The funeral of Bernard Edelhertz, publisher of the American Hebrew who committed suicide on Friday because of illness, will be held this morning from Riverside Memorial Chapel, with interment at Mount Pleasant Cemetery. Mr. Edelhertz, who was 51, had been ailing since last March, suffering from an affliction of the heart and a nervous breakdown.
Coming to this country from Russia in 1893, Mr. Edelhertz had had a varied and significant career. Starting as a lawyer in 1901, he was Assistant United States Attorney-General from 1917-22. He also became a factor in the film industry and in collaboration with Will H. Hays, he was the originator of the uniform contract and arbitration boards, widely adopted. He was for some time chairman of the Motion Picture Theatre Owners Chamber of Commerce, New York.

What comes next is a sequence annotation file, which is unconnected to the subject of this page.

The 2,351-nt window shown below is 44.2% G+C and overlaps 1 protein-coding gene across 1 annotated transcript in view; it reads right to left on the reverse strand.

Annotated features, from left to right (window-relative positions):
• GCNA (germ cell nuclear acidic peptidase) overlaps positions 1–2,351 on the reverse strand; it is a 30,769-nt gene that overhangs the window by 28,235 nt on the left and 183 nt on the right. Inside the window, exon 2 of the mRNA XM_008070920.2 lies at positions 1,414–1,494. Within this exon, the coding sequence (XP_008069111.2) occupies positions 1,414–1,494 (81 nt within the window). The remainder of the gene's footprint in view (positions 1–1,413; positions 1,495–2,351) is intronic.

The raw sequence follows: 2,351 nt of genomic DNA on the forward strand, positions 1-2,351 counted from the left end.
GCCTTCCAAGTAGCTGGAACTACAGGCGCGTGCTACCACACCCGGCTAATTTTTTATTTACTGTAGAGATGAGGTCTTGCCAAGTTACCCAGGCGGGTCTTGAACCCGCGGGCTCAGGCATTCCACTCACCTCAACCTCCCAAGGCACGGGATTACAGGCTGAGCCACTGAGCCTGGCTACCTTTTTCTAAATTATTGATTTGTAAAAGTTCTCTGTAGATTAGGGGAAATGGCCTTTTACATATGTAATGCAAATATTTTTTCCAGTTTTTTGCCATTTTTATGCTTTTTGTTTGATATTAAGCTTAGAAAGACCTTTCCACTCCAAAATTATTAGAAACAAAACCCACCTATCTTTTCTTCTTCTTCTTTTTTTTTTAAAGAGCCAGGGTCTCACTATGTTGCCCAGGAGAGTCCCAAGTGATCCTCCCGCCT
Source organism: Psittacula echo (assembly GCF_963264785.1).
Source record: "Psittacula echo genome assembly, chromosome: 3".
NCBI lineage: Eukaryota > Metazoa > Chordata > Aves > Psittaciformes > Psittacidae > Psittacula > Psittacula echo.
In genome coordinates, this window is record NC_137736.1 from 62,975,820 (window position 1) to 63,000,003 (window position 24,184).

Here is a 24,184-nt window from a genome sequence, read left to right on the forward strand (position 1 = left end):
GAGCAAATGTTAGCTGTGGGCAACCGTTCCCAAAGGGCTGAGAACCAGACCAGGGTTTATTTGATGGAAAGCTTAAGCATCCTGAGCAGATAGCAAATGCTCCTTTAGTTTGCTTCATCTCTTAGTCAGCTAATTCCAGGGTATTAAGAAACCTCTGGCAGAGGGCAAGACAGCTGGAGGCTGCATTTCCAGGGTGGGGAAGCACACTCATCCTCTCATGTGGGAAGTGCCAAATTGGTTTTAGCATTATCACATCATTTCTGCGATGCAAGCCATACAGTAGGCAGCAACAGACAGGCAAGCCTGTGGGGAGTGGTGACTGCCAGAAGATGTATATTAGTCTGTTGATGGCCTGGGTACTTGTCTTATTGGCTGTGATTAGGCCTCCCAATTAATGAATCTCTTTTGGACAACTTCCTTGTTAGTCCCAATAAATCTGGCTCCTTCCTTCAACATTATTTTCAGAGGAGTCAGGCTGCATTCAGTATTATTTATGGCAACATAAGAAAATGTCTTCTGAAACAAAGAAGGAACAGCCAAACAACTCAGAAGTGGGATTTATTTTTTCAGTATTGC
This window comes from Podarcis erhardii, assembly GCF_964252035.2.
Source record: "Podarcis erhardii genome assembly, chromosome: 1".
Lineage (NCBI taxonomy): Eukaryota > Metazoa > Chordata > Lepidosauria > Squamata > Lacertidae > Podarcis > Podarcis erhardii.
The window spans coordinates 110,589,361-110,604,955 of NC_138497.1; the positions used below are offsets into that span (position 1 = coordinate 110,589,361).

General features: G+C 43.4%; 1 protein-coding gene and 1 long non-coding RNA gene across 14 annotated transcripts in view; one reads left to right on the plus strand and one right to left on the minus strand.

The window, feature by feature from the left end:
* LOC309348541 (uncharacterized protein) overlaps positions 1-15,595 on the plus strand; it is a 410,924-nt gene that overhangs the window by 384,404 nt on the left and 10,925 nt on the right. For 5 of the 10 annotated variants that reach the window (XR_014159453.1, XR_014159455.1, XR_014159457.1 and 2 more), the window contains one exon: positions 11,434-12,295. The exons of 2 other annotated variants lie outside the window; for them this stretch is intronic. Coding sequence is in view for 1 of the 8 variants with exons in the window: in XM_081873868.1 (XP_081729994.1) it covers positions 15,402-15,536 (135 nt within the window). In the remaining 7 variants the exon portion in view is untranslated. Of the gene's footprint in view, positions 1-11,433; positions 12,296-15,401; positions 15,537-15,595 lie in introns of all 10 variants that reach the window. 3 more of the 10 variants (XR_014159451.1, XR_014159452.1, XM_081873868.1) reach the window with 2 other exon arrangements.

In 1919 he visited Poland officially to investigate outrages committed against Jews in that country; while there, he was also active on the American Anti-Typhus Commission. In 1927 he visited Russia and, in addition to writing of his impressions in the New York Times and other publications, he wrote a book entitled “The Russian Paradox”.
Mr. Edelhertz acquired control of the American Hebrew in 1916, and was its publisher, secretary and treasurer until his death. He was also director, secretary and treasurer of the Independent Jewish Publishing Company; member of the New York County Lawyers Association, Motion Picture Theatre Owners of the State of New York, Union of American Hebrew Congregations, Judeans and the Jewish War Relief Committee of the World War. He was also a member of the Men’s Club of Congregation Emanu-El.